Nathaniel Schutta explains why an architect’s job is to be a storyteller. Architects are essentially the Rosetta Stone of an organization, providing translation services (or, as some would call it, the “elevator” between the executive suite and the development floors). The challenge lies in not only crafting a compelling message but doing so for wildly disparate audiences. (The pitch you give your developers will not go over well with the executives, for instance.) While we may not want to adopt iambic pentameter anytime soon (though who knows, that might encourage more people to read our various artifacts), we must consciously think about the story we are telling.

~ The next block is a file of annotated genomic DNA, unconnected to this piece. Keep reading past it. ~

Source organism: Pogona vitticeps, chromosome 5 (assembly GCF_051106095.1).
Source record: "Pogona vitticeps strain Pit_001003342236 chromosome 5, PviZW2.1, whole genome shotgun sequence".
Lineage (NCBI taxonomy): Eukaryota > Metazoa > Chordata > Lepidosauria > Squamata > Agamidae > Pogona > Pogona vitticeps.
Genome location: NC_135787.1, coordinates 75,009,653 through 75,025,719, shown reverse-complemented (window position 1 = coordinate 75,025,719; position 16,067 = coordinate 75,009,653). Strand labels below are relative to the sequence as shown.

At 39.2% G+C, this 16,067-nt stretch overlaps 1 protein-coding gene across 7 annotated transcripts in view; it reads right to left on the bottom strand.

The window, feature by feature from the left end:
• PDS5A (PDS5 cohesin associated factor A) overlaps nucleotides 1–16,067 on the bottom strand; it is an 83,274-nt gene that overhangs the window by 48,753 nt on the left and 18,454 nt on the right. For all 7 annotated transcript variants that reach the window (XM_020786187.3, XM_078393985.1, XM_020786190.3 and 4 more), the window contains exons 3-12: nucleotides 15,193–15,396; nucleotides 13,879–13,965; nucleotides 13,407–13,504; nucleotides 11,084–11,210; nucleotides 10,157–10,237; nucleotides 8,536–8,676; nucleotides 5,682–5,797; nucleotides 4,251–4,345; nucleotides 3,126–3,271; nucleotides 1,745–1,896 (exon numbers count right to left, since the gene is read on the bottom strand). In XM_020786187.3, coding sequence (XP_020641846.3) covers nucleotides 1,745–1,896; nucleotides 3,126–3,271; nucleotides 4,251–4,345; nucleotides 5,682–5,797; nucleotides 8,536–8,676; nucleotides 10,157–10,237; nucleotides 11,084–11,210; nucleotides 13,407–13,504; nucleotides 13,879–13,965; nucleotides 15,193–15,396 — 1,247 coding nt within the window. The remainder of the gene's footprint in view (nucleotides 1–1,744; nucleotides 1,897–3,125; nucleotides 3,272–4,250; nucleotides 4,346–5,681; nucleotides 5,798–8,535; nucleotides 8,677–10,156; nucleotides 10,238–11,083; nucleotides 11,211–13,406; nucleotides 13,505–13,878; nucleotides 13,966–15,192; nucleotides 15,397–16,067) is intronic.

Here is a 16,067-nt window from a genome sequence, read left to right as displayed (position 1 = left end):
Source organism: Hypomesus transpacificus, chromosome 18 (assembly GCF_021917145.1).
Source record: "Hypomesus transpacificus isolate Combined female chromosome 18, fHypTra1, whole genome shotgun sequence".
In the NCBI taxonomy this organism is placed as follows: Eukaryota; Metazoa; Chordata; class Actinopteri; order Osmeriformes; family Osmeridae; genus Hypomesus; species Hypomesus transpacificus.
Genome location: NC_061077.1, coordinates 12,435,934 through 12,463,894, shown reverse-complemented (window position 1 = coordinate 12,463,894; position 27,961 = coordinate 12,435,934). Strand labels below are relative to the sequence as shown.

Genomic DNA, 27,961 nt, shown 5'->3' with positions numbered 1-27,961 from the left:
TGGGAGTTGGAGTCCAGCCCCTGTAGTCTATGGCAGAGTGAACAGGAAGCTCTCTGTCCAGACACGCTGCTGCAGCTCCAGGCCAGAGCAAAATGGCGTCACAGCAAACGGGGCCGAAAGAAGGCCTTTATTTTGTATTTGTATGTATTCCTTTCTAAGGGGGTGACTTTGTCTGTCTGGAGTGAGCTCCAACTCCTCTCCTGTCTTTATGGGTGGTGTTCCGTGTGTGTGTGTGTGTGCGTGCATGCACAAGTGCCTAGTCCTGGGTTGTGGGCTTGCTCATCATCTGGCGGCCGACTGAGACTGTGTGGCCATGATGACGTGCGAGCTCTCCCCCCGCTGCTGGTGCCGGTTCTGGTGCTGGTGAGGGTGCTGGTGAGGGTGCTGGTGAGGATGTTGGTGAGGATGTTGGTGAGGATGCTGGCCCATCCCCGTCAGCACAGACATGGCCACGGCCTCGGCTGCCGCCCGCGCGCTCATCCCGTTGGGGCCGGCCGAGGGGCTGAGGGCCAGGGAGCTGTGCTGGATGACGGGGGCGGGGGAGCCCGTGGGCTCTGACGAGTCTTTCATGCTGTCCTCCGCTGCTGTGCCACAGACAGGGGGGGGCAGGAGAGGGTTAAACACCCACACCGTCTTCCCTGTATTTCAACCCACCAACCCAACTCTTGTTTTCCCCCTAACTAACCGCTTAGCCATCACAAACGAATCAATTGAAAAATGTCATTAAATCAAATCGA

Nathaniel T. Schutta is a software architect focused on cloud computing and building usable applications. In addition to his day job, he’s an adjunct professor at the University of Minnesota, where he teaches students to embrace dynamic languages. A proponent of polyglot programming, Nate has written multiple books, including Presentation Patterns, with Neal Ford and Matthew McCullough, written to rid the world of bad presentations. He’s also appeared in various videos and is a seasoned speaker, regularly presenting at conferences worldwide, No Fluff Just Stuff symposia, meetups, universities, and user groups.
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